The German space agency proposes to catch waste missiles using an airplane

German Center for Aviation and Aerospace (DLR)began to explore the concept of a reusable launch system, offering a very unusual approach to the landing of the spent first stages of carrier rockets. According to the proposed concept, it is assumed that the first stage of the launch vehicle will be equipped with special wings, which allows it to smoothly descend to the desired height after working. Then the stage will be captured directly in the air by special transport aircraft and literally towed for landing on the ground, according to the portal

A little earlier in the German Aerospace Centerstated that the three-year project with the participation of an international team of engineers will consider the development of a "missile trap". The project, called FALCon (hello, Ilon Musk or Formation flight for in-flight Launcher 1st stage Capturing demonstration), will be based on successfully conducted simulation and flight experiments.

Head of Development Martin Sippel from DLR that the European Commission allocated EUR 2.6 million (about $ 3 million) for the project. If we talk about the development of launch vehicles - the amount is ridiculous, but this is only the beginning of an experiment aimed at verifying the concept's performance, therefore in early tests it is planned to use small unmanned aerial vehicles for demonstration, and not real first-stage missiles.

According to Sippel, the idea of ​​the concept is to catch, notto land the spent rocket stages based on the desire to maximize the payload that will be put into near-earth orbit. As an example, he cites the Falcon 9 launch vehicle from the US company SpaceX. It uses reusable first stages, but to slow them down during descent and landing, the use of additional fuel is required, which generally makes the rocket heavier and at the same time reduces its payload. At the same time, if you equip the rocket with wings, and during a smooth descent, capture it with a trap plane and “tow” to the ground, then in this case you will not have to use additional fuel for landing. Thus, it will be possible to bring more payloads per launch into orbit.

"If we can tow it to full landing,this will save on the mass of fuel to return the rocket to the surface. This will provide not only an economic advantage, but also the performance of the carrier, ”Sippel comments.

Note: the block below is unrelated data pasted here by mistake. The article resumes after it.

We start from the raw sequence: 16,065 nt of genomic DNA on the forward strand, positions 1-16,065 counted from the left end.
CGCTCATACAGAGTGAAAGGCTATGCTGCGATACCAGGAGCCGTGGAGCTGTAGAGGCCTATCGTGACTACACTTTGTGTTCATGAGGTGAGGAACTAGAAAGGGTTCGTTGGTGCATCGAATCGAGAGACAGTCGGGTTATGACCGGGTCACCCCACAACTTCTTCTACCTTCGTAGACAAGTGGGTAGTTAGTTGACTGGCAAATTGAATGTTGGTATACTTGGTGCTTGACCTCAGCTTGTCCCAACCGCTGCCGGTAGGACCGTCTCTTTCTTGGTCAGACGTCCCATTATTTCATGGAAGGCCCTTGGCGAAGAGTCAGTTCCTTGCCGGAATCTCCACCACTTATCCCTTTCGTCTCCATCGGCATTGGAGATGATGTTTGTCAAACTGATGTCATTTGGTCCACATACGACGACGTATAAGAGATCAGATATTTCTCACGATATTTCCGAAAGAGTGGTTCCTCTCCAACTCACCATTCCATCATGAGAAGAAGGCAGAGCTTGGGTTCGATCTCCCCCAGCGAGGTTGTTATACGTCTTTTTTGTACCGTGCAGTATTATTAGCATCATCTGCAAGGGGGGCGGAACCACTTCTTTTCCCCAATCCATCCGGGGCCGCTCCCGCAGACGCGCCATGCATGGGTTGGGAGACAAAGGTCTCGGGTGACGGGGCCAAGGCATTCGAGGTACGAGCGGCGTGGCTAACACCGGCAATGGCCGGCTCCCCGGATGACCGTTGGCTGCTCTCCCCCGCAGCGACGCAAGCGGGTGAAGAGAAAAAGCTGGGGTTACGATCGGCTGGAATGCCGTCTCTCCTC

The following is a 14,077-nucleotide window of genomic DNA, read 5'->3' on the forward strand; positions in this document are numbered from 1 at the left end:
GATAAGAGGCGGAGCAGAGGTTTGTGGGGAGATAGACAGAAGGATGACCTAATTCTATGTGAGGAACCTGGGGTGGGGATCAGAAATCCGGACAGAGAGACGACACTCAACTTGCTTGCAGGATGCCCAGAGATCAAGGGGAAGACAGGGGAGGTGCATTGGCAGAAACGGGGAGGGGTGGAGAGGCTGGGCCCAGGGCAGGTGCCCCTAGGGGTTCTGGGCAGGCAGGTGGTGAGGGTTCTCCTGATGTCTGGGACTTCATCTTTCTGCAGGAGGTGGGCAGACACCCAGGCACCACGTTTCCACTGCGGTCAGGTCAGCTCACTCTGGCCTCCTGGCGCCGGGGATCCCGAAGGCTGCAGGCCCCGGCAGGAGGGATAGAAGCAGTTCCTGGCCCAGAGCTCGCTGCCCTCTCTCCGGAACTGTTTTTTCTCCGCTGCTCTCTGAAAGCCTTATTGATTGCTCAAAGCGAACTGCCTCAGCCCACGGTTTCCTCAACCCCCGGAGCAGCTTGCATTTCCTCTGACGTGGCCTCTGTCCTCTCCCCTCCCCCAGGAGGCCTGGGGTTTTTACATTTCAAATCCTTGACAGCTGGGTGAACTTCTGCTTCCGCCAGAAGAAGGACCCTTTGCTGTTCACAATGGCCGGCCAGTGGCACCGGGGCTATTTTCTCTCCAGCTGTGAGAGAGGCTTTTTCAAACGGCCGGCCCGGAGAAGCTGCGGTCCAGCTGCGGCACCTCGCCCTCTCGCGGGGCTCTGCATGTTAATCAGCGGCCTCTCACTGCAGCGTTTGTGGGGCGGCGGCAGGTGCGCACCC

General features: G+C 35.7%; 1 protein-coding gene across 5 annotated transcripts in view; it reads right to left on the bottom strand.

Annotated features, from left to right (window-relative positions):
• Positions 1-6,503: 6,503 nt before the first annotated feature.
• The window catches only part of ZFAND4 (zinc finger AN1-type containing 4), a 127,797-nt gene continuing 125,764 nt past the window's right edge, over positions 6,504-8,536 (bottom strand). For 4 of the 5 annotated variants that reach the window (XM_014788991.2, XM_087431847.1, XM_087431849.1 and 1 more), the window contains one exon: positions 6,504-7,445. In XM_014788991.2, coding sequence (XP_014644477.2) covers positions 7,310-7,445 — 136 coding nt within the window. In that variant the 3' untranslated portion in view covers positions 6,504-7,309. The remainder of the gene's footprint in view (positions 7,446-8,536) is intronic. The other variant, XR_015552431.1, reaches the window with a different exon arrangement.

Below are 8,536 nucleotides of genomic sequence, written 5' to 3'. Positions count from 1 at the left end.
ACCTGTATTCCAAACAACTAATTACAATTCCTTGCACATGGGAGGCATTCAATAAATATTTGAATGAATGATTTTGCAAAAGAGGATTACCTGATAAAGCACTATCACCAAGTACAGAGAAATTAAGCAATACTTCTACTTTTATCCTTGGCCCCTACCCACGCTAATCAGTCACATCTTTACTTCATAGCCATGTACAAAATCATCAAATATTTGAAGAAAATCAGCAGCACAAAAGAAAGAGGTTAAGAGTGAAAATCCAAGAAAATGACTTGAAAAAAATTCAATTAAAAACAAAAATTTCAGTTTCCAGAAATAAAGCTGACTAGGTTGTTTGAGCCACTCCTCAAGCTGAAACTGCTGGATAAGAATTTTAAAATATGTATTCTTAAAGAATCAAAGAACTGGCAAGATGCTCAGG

According to the head of the FALCon project, the developmentis at an early stage, so the full cost estimate will be made later. If the results of the first tests are successful, the DLR will consider transferring the project to the European Space Agency for further inclusion in the training program for launch systems of a new generation. For example, similarly, about two years ago, the project of the Prometheus reusable rocket engine (Prometheus), the concept of which was proposed by the French Space Agency (CNES), was added to the ESA launch system development program. It is supposed to be used in the new launch vehicle “Arian 6” (the first launch is scheduled for 2020), as well as in other missiles that will come after it.

Sippel adds financial supportThe FALCon project is carried out not only at the expense of the European Commission. The development will be carried out with partners of the German Aerospace Center: the Institute of Mechanical Engineering at the Bulgarian Academy of Sciences, the Austrian company Drone Rescue Systems, the Spanish Embention, the German soft2tec, as well as the Von Karman Institute for Hydrodynamics and the Romanian company Astos Solutions.

As Sippel pointed out, more detailed detailsFALCon project will be announced during its development progress. At the same time, the head of the project suggested that, at a minimum, the technological basis for the future first stage would be ready sometime by 2028, and the first real launch vehicles using such reusable first stages could become operational by 2035.

As mentioned above, more specific detailshow all this will work, the authors of the project have not yet reported. But they note that the pick-up technique will consist in using the “aerodynamically controlled device”, which will be equipped with the aircraft, with the help of which it is planned to catch and land the spent first stages. The authors of the project also proposed to use an unmanned autonomous aircraft to meet with waste steps, which will be carried out at an altitude of two to eight kilometers.

The name FALCon, although similar to the name of the rocket from SpaceX, has another source of inspiration, Sipple notes.

"This has nothing to do with the Falcon rocket fromSpacex. FALCon is really a falcon bird. She is able to sharply dive down behind her prey. That is what was our source of inspiration. ”

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